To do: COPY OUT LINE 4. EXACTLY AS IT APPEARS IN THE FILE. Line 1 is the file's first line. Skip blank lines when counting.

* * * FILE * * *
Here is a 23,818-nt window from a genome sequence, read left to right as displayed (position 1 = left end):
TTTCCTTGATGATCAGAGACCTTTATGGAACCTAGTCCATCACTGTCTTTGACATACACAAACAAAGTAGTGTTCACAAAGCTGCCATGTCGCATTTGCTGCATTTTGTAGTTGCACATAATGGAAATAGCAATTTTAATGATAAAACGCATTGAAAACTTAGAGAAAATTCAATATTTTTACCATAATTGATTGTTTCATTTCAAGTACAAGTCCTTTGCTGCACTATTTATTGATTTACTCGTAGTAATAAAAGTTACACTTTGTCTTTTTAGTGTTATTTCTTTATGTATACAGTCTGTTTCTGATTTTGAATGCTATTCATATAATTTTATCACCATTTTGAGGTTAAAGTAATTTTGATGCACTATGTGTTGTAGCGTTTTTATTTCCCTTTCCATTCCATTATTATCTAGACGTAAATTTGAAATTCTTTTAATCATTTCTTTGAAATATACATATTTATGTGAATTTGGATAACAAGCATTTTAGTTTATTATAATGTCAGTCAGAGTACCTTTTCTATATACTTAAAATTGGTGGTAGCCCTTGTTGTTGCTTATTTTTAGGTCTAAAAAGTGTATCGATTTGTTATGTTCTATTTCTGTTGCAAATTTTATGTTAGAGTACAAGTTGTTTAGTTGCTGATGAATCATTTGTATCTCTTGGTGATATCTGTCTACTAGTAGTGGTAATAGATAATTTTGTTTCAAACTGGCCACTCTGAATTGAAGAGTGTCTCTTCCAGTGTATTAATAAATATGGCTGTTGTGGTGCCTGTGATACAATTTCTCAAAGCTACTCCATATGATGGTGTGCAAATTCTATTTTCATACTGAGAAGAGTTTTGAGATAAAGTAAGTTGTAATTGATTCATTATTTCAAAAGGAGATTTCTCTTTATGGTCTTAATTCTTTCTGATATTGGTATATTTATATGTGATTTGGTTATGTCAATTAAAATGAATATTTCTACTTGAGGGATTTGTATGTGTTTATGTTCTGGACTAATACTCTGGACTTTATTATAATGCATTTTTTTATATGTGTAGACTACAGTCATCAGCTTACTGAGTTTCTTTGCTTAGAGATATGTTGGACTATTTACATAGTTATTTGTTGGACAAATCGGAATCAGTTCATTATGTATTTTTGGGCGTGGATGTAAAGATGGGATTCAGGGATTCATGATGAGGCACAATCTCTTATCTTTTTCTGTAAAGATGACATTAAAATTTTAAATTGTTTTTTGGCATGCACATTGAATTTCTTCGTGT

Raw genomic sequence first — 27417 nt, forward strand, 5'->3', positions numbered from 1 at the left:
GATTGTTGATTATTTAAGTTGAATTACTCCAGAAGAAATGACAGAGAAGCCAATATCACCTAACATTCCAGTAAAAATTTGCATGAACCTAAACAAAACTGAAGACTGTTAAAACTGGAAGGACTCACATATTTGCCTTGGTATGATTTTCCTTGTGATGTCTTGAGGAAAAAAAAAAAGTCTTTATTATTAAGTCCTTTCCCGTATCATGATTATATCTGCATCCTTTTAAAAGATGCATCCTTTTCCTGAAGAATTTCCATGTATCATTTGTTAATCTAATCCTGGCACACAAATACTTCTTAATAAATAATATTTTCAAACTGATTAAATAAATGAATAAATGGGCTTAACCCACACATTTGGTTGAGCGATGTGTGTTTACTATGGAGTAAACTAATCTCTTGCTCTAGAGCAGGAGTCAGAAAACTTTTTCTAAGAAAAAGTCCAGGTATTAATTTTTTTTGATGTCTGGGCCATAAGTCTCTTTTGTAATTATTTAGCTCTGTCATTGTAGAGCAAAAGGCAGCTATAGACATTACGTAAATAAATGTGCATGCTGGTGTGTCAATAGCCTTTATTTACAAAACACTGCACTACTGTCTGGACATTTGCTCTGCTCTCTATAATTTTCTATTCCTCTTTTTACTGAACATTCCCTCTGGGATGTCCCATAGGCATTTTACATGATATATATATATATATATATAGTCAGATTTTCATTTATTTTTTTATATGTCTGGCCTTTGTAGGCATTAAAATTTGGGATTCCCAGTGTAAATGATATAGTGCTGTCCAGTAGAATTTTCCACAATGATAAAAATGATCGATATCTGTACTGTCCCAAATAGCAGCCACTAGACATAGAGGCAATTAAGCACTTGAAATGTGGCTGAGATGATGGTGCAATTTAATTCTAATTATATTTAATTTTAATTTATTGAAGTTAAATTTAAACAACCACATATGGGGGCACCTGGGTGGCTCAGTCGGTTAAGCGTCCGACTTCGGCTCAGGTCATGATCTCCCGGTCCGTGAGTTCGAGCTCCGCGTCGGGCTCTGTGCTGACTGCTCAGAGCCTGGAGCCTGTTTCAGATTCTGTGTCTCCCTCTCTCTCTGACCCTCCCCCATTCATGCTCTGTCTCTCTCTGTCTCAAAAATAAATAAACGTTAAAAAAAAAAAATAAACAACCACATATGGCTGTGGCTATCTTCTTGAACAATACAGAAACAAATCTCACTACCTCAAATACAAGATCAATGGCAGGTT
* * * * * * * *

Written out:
GATTGTTGATTATTTAAGTTGAATTACTCCAGAAGAAATGACAGAGAAGCCAATATCACCTAACATTCCAGTAAAAATTTGCATGAACCTAAACAAAACTGAAGACTGTTAAAACTGGAAGGACTCACATATTTGCCTTGGTATGATTTTCCTTGTGATGTCTTGAGGAAAAAAAAAAAGTCTTTATTATTAAGTCCTTTCCCGTATCATGATTATATCTGCATCCTTTTAAAAGATGCATCCTTTTCCTGAAGAATTTCCATGTATCATTTGTTAATCTAATCCTGGCACACAAATACTTCTTAATAAATAATATTTTCAAACTGATTAAATAAATGAATAAATGGGCTTAACCCACACATTTGGTTGAGCGATGTGTGTTTACTATGGAGTAAACTAATCTCTTGCTCTAGAGCAGGAGTCAGAAAACTTTTTCTAAGAAAAAGTCCAGGTATTAATTTTTTTTGATGTCTGGGCCATAAGTCTCTTTTGTAATTATTTAGCTCTGTCATTGTAGAGCAAAAGGCAGCTATAGACATTACGTAAATAAATGTGCATGCTGGTGTGTCAATAGCCTTTATTTACAAAACACTGCACTACTGTCTGGACATTTGCTCTGCTCTCTATAATTTTCTATTCCTCTTTTTACTGAACATTCCCTCTGGGATGTCCCATAGGCATTTTACATGATATATATATATATATATATAGTCAGATTTTCATTTATTTTTTTATATGTCTGGCCTTTGTAGGCATTAAAATTTGGGATTCCCAGTGTAAATGATATAGTGCTGTCCAGTAGAATTTTCCACAATGATAAAAATGATCGATATCTGTACTGTCCCAAATAGCAGCCACTAGACATAGAGGCAATTAAGCACTTGAAATGTGGCTGAGATGATGGTGCAATTTAATTCTAATTATATTTAATTTTAATTTATTGAAGTTAAATTTAAACAACCACATATGGGGGCACCTGGGTGGCTCAGTCGGTTAAGCGTCCGACTTCGGCTCAGGTCATGATCTCCCGGTCCGTGAGTTCGAGCTCCGCGTCGGGCTCTGTGCTGACTGCTCAGAGCCTGGAGCCTGTTTCAGATTCTGTGTCTCCCTCTCTCTCTGACCCTCCCCCATTCATGCTCTGTCTCTCTCTGTCTCAAAAATAAATAAACGTTAAAAAAAAAAAATAAACAACCACATATGGCTGTGGCTATCTTCTTGAACAATACAGAAACAAATCTCACTACCTCAAATACAAGATCAATGGCAGGTT